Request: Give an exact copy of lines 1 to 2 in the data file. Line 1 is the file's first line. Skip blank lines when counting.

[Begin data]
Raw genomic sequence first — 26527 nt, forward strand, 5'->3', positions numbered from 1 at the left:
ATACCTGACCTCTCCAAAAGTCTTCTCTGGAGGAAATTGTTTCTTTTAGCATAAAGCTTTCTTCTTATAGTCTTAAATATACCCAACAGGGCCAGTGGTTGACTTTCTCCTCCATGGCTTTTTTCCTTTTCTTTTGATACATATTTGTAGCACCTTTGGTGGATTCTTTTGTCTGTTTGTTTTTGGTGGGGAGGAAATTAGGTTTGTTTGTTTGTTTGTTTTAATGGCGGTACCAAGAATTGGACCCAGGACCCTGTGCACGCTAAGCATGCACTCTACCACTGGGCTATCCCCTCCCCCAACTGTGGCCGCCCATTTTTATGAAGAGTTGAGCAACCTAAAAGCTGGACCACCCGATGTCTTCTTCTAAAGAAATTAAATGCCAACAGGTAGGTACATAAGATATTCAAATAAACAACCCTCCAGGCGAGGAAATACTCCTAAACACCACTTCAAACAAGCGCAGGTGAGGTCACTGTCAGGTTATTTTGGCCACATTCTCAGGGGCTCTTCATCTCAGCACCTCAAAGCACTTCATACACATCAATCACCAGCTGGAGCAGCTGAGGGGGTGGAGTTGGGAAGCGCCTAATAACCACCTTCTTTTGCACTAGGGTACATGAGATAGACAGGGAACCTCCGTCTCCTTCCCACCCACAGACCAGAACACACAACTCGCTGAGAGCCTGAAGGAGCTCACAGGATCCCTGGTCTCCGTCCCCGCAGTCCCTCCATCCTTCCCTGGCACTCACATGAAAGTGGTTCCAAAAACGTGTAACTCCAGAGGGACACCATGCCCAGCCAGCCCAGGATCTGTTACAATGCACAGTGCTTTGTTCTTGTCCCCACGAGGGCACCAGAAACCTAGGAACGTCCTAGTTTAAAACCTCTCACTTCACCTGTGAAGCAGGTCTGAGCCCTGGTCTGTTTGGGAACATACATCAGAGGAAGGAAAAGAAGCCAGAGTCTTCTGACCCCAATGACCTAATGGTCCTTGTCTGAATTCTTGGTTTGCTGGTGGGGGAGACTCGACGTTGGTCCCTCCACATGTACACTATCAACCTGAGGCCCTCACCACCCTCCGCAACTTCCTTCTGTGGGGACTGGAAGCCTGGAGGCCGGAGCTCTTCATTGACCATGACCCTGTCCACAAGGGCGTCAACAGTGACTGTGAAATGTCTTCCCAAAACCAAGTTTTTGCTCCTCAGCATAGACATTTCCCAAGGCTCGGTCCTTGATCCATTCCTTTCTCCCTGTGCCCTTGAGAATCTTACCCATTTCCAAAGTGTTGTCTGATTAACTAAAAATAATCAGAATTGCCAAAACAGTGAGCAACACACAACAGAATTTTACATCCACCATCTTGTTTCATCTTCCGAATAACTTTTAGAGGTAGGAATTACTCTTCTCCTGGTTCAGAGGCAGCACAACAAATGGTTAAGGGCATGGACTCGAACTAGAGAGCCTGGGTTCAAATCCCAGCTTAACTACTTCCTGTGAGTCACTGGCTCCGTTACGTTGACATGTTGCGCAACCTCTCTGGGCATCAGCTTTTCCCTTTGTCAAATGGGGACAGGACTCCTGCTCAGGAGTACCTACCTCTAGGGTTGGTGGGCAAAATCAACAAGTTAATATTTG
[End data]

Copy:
Raw genomic sequence first — 26527 nt, forward strand, 5'->3', positions numbered from 1 at the left:
ATACCTGACCTCTCCAAAAGTCTTCTCTGGAGGAAATTGTTTCTTTTAGCATAAAGCTTTCTTCTTATAGTCTTAAATATACCCAACAGGGCCAGTGGTTGACTTTCTCCTCCATGGCTTTTTTCCTTTTCTTTTGATACATATTTGTAGCACCTTTGGTGGATTCTTTTGTCTGTTTGTTTTTGGTGGGGAGGAAATTAGGTTTGTTTGTTTGTTTGTTTTAATGGCGGTACCAAGAATTGGACCCAGGACCCTGTGCACGCTAAGCATGCACTCTACCACTGGGCTATCCCCTCCCCCAACTGTGGCCGCCCATTTTTATGAAGAGTTGAGCAACCTAAAAGCTGGACCACCCGATGTCTTCTTCTAAAGAAATTAAATGCCAACAGGTAGGTACATAAGATATTCAAATAAACAACCCTCCAGGCGAGGAAATACTCCTAAACACCACTTCAAACAAGCGCAGGTGAGGTCACTGTCAGGTTATTTTGGCCACATTCTCAGGGGCTCTTCATCTCAGCACCTCAAAGCACTTCATACACATCAATCACCAGCTGGAGCAGCTGAGGGGGTGGAGTTGGGAAGCGCCTAATAACCACCTTCTTTTGCACTAGGGTACATGAGATAGACAGGGAACCTCCGTCTCCTTCCCACCCACAGACCAGAACACACAACTCGCTGAGAGCCTGAAGGAGCTCACAGGATCCCTGGTCTCCGTCCCCGCAGTCCCTCCATCCTTCCCTGGCACTCACATGAAAGTGGTTCCAAAAACGTGTAACTCCAGAGGGACACCATGCCCAGCCAGCCCAGGATCTGTTACAATGCACAGTGCTTTGTTCTTGTCCCCACGAGGGCACCAGAAACCTAGGAACGTCCTAGTTTAAAACCTCTCACTTCACCTGTGAAGCAGGTCTGAGCCCTGGTCTGTTTGGGAACATACATCAGAGGAAGGAAAAGAAGCCAGAGTCTTCTGACCCCAATGACCTAATGGTCCTTGTCTGAATTCTTGGTTTGCTGGTGGGGGAGACTCGACGTTGGTCCCTCCACATGTACACTATCAACCTGAGGCCCTCACCACCCTCCGCAACTTCCTTCTGTGGGGACTGGAAGCCTGGAGGCCGGAGCTCTTCATTGACCATGACCCTGTCCACAAGGGCGTCAACAGTGACTGTGAAATGTCTTCCCAAAACCAAGTTTTTGCTCCTCAGCATAGACATTTCCCAAGGCTCGGTCCTTGATCCATTCCTTTCTCCCTGTGCCCTTGAGAATCTTACCCATTTCCAAAGTGTTGTCTGATTAACTAAAAATAATCAGAATTGCCAAAACAGTGAGCAACACACAACAGAATTTTACATCCACCATCTTGTTTCATCTTCCGAATAACTTTTAGAGGTAGGAATTACTCTTCTCCTGGTTCAGAGGCAGCACAACAAATGGTTAAGGGCATGGACTCGAACTAGAGAGCCTGGGTTCAAATCCCAGCTTAACTACTTCCTGTGAGTCACTGGCTCCGTTACGTTGACATGTTGCGCAACCTCTCTGGGCATCAGCTTTTCCCTTTGTCAAATGGGGACAGGACTCCTGCTCAGGAGTACCTACCTCTAGGGTTGGTGGGCAAAATCAACAAGTTAATATTTG